Are those attributes helpfull on its own, or are they only effective in a combination with other certain elite attributes?
Its a bit like food and health studies. Did the people who ate more vegatables lived longer because they ate more vegatables, or because these people generally also smoked less and exercised more ?
Just saying, dont draw too much hardlined conlusions, and be carefull when starting to cherry pick from elites behaviour.
So what are these other stroke attributes that can be seen often in the fastest elites?

- There strokerate is a lot higher than mr avarage (ti swimmer).
- Often they raise the whole foot above the water when kicking
- When swimming relaxed, they raise the arm to the surface at extension.
- The most extraordinary swimmers of this time, Phelps and Ledcky, use a loping stroke.
This strokestyle has become the norm for all swimmers in the 200/400m distances.
- The high DPS often goes together with exceptional flexibility. In the arns department, even under elites, Sun Yangs EVF action is exceptional.
- These are some that come to mind, but when looking at Paltrinieri with his lope and 1 leg kick another thing that was striking was his extreme extension, from an adult swimmers point of view.
This guy doesnt have a very long stroke so I wasnt expecting it.
Body bending and extending to the max on the midline. Elites do it all the time (also look at Thorpe), but should we copy it?

Paltrinieri

Lochte


I am not against long strokes, but I dont like the painted black and white picture of the fast stroking splashing non-aware idiot against the thoughtfull slow longstroking smart swimmer.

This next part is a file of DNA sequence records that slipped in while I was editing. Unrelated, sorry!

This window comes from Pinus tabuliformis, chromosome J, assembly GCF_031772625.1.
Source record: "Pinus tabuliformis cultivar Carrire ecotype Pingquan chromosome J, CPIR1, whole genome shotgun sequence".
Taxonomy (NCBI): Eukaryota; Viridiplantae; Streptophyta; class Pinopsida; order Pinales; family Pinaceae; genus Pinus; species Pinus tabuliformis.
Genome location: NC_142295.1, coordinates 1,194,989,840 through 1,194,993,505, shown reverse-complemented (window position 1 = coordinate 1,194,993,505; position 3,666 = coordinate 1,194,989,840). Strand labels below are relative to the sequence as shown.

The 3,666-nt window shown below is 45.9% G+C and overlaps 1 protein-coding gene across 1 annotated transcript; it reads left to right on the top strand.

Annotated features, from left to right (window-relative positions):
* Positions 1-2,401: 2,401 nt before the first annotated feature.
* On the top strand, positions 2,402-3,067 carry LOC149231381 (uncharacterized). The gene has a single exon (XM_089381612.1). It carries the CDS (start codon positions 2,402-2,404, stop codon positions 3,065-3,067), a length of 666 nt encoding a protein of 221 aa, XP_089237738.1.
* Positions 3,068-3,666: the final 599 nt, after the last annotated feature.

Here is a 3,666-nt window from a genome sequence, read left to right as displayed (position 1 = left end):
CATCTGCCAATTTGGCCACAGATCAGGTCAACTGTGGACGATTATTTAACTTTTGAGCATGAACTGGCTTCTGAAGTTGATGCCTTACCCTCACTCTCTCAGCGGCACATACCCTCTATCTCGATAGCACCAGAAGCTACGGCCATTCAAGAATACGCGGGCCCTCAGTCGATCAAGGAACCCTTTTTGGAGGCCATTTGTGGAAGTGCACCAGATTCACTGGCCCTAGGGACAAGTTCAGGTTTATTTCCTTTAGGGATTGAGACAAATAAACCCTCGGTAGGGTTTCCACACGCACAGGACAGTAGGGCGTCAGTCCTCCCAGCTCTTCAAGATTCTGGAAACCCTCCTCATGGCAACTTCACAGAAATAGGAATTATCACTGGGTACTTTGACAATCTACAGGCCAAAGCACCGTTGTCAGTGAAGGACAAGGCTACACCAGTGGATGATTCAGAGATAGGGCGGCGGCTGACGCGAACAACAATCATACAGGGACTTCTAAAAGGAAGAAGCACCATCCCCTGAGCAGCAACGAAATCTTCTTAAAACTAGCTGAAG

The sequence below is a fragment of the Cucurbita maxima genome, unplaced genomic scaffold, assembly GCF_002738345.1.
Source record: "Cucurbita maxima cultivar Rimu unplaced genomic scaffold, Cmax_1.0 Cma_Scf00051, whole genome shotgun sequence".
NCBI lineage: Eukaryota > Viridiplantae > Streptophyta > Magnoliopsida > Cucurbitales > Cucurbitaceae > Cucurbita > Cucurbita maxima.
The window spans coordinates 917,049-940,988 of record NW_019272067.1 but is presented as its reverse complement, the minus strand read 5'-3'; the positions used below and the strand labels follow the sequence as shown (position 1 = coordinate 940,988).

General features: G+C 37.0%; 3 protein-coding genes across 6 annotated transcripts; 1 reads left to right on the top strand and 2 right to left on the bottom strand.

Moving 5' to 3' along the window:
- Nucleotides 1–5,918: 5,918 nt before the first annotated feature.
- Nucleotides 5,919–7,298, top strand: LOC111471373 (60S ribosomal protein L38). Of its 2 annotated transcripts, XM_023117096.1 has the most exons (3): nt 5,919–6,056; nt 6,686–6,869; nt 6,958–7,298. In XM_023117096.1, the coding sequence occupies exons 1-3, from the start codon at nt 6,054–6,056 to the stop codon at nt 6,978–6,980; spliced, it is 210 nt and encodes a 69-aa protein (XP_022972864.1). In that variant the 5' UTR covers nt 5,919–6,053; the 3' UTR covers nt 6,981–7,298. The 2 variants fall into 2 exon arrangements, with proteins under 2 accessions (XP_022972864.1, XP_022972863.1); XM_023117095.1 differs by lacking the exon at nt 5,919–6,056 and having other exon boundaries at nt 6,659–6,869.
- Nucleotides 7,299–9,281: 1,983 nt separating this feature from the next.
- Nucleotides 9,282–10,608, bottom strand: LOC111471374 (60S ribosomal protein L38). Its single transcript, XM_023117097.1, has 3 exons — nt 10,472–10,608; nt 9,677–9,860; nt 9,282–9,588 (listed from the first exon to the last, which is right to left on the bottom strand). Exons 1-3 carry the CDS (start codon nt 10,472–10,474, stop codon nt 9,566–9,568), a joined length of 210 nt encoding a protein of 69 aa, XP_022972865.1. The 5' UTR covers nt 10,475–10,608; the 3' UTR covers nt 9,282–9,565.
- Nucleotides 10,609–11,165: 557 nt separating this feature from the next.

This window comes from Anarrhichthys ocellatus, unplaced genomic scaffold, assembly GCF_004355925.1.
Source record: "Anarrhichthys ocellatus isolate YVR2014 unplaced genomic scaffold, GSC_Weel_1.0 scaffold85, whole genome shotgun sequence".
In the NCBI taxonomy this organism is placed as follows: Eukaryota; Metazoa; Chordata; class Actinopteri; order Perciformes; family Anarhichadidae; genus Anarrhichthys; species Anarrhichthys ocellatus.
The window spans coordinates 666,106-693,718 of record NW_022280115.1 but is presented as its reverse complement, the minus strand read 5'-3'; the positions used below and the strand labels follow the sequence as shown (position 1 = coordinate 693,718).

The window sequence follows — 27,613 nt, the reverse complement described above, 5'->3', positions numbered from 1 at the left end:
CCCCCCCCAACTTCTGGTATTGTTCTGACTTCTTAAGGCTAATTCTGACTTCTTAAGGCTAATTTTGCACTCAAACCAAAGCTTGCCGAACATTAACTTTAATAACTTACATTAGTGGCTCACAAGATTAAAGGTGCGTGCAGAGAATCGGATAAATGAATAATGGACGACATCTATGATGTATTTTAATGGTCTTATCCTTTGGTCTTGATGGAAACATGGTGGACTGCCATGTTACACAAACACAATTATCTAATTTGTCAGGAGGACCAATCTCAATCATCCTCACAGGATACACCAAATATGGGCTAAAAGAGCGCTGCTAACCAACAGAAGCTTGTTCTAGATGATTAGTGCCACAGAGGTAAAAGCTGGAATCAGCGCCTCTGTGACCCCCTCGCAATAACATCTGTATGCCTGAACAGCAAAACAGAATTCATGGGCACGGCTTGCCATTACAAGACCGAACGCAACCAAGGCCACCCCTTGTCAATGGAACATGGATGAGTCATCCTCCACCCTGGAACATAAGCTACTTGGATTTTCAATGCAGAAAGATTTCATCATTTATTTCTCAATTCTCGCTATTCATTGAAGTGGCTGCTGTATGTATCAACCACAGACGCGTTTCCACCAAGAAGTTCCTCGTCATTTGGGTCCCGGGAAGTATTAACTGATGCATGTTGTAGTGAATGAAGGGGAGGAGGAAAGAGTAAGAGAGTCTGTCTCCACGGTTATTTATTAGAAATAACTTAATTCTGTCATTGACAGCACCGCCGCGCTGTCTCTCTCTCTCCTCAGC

Jonty meant that swimmers who trained to maintain a long stroke as they swam farther and faster would be much more successful those who simply focused on swimming longer or harder. Rather than train for the capacity to work harder, focus on creating and encoding the highest quality muscle memories—to make it easier to maintain longer strokes at faster rates. Not only will it require less oxygen to swim any pace, but cardiovascular conditioning still ‘happens.’ Only it’s now specific to the stroke length and rate to which your nervous system is highly adapted—rather than to non-specific hard efforts.

I have shown Shellys stroke thats not long. And there are others that have beautifull strokes that arent that long either.
In my view these swimmers are using high quality muscle memory in their strokes.
Its almost an insult to these swimmers to associate them only with hard, fast, long and mindless swimming only based on their strokecount.
A swimmer who is only able to judge their stroke quality by a strokecountnumber is less mindfull and more non-specific than a swimmer who is capable to sense every aspect of the stroke on the fly and know in the moment what could be adjusted for achieving a better personal optimum. The last one could be a swimmer with a relatively short stroke.
On the same time, most people in the pool do take too many strokes and are too much arm and legs focussed, so I roughly agree with these TI conlusions.
ZT, I think a few points are worth making in this context. TI is designed to help adult swimmers, not elite athletes. I think one of the reasons why TI emphasizes stroke length is because this is a major weakness for beginning adult swimmers. One might argue (and you might disagree, as does, for example, SS) that this is the major low hanging fruit for a lot of people. If you are going to criticize TI, I think a more reasonable approach would be to argue that many beginning adults should be focusing on other things than DPS to get the quickest improvement. If so, you should explain what they should instead be focusing on.